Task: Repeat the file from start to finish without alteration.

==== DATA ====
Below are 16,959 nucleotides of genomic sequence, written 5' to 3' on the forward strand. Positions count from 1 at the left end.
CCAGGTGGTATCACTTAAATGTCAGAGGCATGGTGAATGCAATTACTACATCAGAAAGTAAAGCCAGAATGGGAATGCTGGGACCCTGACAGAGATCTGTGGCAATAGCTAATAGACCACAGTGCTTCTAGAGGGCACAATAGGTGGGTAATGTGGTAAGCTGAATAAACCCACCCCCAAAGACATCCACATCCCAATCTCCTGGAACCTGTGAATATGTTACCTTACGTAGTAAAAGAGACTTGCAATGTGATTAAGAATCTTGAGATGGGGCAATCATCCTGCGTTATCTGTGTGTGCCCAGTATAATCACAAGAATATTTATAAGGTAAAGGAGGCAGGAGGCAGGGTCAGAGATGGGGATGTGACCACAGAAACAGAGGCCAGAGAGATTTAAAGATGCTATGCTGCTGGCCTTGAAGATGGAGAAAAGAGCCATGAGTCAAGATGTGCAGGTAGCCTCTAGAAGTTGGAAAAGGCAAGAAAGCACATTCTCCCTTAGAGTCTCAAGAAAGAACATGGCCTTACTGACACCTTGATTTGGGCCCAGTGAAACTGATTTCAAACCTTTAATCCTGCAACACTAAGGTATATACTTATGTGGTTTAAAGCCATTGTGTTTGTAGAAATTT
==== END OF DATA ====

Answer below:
Below are 16,959 nucleotides of genomic sequence, written 5' to 3' on the forward strand. Positions count from 1 at the left end.
CCAGGTGGTATCACTTAAATGTCAGAGGCATGGTGAATGCAATTACTACATCAGAAAGTAAAGCCAGAATGGGAATGCTGGGACCCTGACAGAGATCTGTGGCAATAGCTAATAGACCACAGTGCTTCTAGAGGGCACAATAGGTGGGTAATGTGGTAAGCTGAATAAACCCACCCCCAAAGACATCCACATCCCAATCTCCTGGAACCTGTGAATATGTTACCTTACGTAGTAAAAGAGACTTGCAATGTGATTAAGAATCTTGAGATGGGGCAATCATCCTGCGTTATCTGTGTGTGCCCAGTATAATCACAAGAATATTTATAAGGTAAAGGAGGCAGGAGGCAGGGTCAGAGATGGGGATGTGACCACAGAAACAGAGGCCAGAGAGATTTAAAGATGCTATGCTGCTGGCCTTGAAGATGGAGAAAAGAGCCATGAGTCAAGATGTGCAGGTAGCCTCTAGAAGTTGGAAAAGGCAAGAAAGCACATTCTCCCTTAGAGTCTCAAGAAAGAACATGGCCTTACTGACACCTTGATTTGGGCCCAGTGAAACTGATTTCAAACCTTTAATCCTGCAACACTAAGGTATATACTTATGTGGTTTAAAGCCATTGTGTTTGTAGAAATTT